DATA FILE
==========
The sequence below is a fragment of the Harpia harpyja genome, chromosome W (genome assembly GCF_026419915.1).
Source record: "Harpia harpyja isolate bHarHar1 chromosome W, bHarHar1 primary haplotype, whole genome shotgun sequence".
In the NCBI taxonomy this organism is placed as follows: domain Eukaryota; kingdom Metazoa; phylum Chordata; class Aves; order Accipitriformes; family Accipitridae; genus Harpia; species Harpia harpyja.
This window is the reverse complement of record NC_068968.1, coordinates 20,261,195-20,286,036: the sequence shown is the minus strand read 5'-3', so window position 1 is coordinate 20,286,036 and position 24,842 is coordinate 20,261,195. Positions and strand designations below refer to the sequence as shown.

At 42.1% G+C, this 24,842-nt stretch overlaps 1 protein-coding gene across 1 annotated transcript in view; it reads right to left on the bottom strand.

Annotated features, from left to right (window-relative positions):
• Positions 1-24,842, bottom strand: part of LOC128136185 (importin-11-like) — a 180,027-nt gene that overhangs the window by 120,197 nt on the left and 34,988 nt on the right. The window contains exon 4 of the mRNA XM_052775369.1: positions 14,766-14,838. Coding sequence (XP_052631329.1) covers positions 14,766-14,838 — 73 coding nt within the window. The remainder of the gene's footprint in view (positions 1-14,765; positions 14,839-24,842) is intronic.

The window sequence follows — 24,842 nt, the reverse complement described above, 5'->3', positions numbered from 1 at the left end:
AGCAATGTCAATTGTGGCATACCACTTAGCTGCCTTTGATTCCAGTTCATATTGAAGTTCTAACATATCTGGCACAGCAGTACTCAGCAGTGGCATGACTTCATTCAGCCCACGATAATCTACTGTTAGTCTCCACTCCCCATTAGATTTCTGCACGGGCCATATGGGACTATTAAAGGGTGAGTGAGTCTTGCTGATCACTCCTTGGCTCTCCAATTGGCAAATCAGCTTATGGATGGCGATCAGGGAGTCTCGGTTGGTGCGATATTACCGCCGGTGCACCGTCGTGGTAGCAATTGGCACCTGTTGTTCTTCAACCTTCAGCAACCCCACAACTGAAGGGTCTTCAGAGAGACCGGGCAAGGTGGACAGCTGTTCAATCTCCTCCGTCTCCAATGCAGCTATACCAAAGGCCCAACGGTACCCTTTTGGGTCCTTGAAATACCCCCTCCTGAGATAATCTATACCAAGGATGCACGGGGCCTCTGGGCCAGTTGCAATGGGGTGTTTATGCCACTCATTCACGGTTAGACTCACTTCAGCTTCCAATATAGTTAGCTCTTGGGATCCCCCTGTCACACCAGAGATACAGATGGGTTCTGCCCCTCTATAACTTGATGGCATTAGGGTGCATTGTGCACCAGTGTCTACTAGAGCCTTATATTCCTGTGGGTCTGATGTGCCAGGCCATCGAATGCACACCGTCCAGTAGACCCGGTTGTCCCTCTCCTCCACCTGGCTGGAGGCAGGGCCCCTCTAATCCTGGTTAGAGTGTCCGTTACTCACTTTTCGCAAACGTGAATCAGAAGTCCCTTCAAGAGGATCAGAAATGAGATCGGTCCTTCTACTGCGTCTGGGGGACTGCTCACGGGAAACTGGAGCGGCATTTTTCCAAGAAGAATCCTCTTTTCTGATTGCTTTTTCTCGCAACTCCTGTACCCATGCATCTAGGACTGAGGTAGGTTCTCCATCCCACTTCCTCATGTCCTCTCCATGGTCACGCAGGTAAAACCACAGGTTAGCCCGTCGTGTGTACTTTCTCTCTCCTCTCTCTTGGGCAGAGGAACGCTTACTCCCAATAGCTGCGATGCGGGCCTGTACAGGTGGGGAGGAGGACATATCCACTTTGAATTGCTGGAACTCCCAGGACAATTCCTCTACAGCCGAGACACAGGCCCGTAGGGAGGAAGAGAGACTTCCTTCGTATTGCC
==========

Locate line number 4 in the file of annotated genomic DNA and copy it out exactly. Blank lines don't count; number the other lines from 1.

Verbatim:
This window is the reverse complement of record NC_068968.1, coordinates 20,261,195-20,286,036: the sequence shown is the minus strand read 5'-3', so window position 1 is coordinate 20,286,036 and position 24,842 is coordinate 20,261,195. Positions and strand designations below refer to the sequence as shown.